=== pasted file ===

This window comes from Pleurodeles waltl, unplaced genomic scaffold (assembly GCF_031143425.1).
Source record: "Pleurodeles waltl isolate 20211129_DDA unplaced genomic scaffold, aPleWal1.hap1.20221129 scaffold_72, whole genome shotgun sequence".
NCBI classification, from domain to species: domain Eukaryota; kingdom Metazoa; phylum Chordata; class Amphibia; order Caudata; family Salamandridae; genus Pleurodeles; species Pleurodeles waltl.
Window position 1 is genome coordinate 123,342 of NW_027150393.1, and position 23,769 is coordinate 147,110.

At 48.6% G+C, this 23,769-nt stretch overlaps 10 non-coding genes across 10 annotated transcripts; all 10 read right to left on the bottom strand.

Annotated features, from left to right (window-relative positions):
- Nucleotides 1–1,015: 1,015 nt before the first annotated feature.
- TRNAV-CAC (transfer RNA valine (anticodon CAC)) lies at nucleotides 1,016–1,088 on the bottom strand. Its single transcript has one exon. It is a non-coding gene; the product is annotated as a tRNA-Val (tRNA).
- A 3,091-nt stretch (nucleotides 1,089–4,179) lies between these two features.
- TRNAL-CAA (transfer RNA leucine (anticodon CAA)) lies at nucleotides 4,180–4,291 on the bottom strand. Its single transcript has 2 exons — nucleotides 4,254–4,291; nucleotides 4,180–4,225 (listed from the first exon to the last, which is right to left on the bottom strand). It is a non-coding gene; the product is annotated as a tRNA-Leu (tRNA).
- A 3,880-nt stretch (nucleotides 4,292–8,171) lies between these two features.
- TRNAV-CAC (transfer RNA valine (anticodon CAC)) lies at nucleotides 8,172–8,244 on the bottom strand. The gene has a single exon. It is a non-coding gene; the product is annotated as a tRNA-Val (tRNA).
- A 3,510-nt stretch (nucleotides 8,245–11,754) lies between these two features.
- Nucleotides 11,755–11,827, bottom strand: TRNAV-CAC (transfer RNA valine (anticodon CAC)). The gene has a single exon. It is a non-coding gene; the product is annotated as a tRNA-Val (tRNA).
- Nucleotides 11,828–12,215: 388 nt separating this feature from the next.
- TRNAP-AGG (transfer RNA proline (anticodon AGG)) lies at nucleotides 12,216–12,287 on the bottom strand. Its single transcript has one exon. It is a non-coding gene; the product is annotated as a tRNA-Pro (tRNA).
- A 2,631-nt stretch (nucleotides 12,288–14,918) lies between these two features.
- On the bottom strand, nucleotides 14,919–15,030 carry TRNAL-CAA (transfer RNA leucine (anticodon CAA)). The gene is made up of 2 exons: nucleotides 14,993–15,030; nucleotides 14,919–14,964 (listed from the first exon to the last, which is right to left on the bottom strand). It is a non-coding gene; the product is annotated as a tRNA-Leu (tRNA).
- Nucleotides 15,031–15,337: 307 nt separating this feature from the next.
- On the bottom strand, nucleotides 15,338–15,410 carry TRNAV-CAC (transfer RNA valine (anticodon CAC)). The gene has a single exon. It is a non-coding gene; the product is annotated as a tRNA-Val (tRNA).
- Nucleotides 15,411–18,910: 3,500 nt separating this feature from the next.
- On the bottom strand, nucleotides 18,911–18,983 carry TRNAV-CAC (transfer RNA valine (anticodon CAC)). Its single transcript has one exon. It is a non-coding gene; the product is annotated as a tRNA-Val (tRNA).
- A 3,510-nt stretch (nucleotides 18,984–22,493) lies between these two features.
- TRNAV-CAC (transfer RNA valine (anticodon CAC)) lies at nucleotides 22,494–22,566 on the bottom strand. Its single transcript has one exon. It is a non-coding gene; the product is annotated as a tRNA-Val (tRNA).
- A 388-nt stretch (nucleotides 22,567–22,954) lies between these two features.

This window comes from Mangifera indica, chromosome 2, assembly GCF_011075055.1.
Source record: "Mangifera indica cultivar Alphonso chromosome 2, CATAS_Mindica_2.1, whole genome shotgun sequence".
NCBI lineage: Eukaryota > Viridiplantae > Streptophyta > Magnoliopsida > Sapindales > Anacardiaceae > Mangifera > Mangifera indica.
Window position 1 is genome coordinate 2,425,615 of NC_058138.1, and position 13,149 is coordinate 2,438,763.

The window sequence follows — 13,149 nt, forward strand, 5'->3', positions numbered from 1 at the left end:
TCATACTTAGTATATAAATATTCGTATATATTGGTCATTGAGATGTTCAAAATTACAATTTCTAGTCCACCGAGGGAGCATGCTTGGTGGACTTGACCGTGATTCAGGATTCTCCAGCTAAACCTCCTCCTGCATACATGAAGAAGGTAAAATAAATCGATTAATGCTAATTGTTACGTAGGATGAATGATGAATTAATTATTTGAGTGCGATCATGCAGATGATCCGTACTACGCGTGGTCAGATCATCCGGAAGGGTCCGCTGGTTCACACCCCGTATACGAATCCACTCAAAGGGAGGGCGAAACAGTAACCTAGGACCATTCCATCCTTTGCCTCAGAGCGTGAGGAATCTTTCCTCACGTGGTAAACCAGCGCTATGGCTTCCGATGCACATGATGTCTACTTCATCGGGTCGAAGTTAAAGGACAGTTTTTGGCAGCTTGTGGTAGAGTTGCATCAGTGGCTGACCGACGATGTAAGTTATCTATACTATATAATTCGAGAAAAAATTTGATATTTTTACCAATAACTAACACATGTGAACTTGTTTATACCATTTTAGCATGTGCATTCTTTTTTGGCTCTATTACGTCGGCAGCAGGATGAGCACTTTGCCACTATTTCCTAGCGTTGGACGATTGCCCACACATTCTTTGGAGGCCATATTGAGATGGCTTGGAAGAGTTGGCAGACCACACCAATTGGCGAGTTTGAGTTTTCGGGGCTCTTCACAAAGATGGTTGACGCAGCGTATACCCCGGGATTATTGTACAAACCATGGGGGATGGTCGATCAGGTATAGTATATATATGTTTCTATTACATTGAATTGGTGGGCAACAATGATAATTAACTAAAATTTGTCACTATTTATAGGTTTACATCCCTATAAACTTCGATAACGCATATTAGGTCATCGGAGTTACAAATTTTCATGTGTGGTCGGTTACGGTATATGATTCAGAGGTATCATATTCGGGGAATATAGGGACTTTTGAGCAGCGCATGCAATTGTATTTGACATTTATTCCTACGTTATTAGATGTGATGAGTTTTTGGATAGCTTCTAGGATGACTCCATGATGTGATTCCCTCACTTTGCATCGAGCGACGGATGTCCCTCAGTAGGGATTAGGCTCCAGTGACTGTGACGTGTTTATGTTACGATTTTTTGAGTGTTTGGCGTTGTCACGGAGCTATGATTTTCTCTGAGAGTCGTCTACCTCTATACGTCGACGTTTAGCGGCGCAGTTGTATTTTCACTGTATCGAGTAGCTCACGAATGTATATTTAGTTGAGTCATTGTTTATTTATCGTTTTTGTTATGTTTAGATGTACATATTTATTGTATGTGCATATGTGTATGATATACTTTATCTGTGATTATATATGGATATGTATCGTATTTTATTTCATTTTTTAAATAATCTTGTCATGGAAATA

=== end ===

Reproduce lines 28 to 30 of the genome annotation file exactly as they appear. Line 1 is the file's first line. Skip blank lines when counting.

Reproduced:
NCBI lineage: Eukaryota > Viridiplantae > Streptophyta > Magnoliopsida > Sapindales > Anacardiaceae > Mangifera > Mangifera indica.
Window position 1 is genome coordinate 2,425,615 of NC_058138.1, and position 13,149 is coordinate 2,438,763.

The window sequence follows — 13,149 nt, forward strand, 5'->3', positions numbered from 1 at the left end: